History at Cambridge
Across centuries and continents
Cambridge has one of the largest and best history faculties in the world and the course we offer reflects this quality and breadth of interest. Our course gives you the opportunity to explore the past from many different angles – including political, economic, social and cultural history – and to explore the interaction between history and other disciplines, such as politics, anthropology and archaeology.
There’s ample scope throughout to pursue personal interests and experiment with different historical approaches. Some paper options are shared with other courses, such as Anglo-Saxon, Norse, and Celtic; Asian and Middle Eastern Studies; and Classics, and specialist papers allow you to work with a variety of source materials such as music, art, cartoons and coins.
Facilities and resources
Our major resource is our teaching staff, made up of more than 100 leading academics, who are experts in fields as varied as the history of medieval Britain and modern India and China, nineteenth-century Europe and twentieth-century South Africa.
The Faculty has achieved outstanding teaching and research ratings in surveys by the UK national press, and was ranked first for History in the QS World University Rankings 2014.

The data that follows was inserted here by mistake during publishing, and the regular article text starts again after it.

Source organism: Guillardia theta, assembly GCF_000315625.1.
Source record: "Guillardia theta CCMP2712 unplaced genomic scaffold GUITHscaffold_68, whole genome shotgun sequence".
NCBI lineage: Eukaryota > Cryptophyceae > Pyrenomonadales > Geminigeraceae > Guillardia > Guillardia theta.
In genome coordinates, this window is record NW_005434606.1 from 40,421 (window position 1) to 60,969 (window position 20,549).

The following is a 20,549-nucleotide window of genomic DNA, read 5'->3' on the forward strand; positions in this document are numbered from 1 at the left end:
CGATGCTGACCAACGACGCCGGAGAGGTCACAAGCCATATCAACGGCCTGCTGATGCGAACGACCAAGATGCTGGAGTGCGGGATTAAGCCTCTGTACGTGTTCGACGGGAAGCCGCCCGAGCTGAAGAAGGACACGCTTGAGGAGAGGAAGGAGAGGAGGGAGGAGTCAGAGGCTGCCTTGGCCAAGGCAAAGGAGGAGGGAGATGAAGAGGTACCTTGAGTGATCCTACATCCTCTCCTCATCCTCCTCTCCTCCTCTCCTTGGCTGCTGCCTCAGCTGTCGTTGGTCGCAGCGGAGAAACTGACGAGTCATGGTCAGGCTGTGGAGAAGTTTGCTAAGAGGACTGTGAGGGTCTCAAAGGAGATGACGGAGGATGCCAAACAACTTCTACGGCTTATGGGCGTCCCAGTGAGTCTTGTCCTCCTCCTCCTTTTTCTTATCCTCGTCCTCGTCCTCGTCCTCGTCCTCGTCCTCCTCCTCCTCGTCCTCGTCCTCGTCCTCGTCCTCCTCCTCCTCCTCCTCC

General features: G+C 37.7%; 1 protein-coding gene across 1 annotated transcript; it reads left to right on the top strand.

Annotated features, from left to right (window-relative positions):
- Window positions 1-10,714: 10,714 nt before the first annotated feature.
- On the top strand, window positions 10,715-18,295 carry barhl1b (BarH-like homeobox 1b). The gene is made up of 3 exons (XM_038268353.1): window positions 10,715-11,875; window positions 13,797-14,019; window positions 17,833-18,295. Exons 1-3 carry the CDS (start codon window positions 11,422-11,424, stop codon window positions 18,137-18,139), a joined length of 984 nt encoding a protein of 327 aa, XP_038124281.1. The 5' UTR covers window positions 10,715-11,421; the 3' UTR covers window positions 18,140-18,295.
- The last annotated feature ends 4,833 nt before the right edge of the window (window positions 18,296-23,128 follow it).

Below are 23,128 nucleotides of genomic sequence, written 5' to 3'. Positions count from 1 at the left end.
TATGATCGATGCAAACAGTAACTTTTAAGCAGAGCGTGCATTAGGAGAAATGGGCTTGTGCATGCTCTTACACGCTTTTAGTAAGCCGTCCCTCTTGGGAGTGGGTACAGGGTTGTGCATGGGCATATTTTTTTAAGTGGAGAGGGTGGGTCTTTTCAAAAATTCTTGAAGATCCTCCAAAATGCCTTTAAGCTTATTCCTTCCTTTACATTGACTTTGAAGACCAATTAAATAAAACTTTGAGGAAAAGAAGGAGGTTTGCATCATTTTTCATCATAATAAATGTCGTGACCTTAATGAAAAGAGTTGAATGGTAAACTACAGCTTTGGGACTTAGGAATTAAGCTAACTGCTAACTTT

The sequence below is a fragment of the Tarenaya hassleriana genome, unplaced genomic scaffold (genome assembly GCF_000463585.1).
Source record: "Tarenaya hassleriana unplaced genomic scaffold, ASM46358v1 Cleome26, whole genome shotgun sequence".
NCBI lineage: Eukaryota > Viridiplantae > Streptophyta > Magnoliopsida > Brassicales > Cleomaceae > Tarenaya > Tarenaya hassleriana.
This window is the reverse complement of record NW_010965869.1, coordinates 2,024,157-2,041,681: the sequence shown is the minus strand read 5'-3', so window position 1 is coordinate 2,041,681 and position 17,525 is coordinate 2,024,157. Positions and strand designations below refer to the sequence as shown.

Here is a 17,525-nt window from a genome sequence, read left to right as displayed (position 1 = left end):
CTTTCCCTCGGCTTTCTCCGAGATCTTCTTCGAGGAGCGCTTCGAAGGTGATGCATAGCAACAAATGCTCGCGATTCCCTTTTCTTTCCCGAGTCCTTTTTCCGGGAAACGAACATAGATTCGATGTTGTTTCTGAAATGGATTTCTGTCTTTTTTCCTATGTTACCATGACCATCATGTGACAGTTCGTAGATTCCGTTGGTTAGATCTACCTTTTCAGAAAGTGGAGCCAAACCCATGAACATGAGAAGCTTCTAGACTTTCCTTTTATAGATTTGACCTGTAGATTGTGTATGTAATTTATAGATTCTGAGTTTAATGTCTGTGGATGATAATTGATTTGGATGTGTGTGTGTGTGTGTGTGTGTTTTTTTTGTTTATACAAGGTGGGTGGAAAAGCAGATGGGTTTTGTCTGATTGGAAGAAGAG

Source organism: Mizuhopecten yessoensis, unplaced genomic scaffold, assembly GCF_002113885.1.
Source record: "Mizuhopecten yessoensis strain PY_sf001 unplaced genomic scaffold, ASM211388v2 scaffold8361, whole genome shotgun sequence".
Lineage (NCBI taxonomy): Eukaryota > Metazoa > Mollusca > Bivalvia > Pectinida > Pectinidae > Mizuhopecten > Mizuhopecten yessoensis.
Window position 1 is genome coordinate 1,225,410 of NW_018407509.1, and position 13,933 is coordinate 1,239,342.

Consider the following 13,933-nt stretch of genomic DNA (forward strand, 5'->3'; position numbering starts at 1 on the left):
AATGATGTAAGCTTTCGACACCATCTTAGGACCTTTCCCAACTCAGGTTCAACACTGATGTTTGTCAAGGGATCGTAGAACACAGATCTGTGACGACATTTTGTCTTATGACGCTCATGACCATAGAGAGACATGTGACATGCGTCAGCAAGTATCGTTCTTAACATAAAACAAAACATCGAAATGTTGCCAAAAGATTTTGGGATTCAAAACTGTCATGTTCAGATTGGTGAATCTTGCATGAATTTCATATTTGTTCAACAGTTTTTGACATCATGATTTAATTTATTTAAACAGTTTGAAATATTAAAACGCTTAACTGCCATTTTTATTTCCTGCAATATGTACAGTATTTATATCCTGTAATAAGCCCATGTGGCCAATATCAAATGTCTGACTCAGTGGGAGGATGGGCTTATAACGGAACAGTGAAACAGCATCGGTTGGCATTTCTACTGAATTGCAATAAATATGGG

The Seeley Library, one of the largest history libraries in the world, and the nearby University Library mean that finding the right book is rarely a problem, and there is a wealth of rare materials and manuscripts within collections in Cambridge suitable for students’ research. Undergraduate historians are also encouraged to take up or improve foreign languages. They have access to both the University Language Centre and specialist language teaching. Many Colleges have travel grants for students who wish to study the history of another country.
The flexibility of the History course, and the fact that some final year (Part II) options are shared with faculties such as Modern and Medieval Languages and Classics, means that few students wish to transfer out after Part I (at the end of Year 2). Law and History of Art are favourites among those who do transfer.
About 10 students each year take a two-year Part II in History, usually after a one-year Part I in a subject such as Economics.
Careers and research
Cambridge historians acquire a range of skills that are attractive to employers: the ability to work independently; to evaluate and discriminate between evidence; and to present arguments clearly and persuasively (orally and in writing).
In the past, our graduates have had no difficulty in securing rewarding jobs in a wide variety of occupations – for example, one graduate is a television news reporter, and another pursued further study and is now a child psychologist. Other graduates pursue successful careers in business, finance and consultancy, in law and public administration, in journalism and broadcasting, and in teaching and research.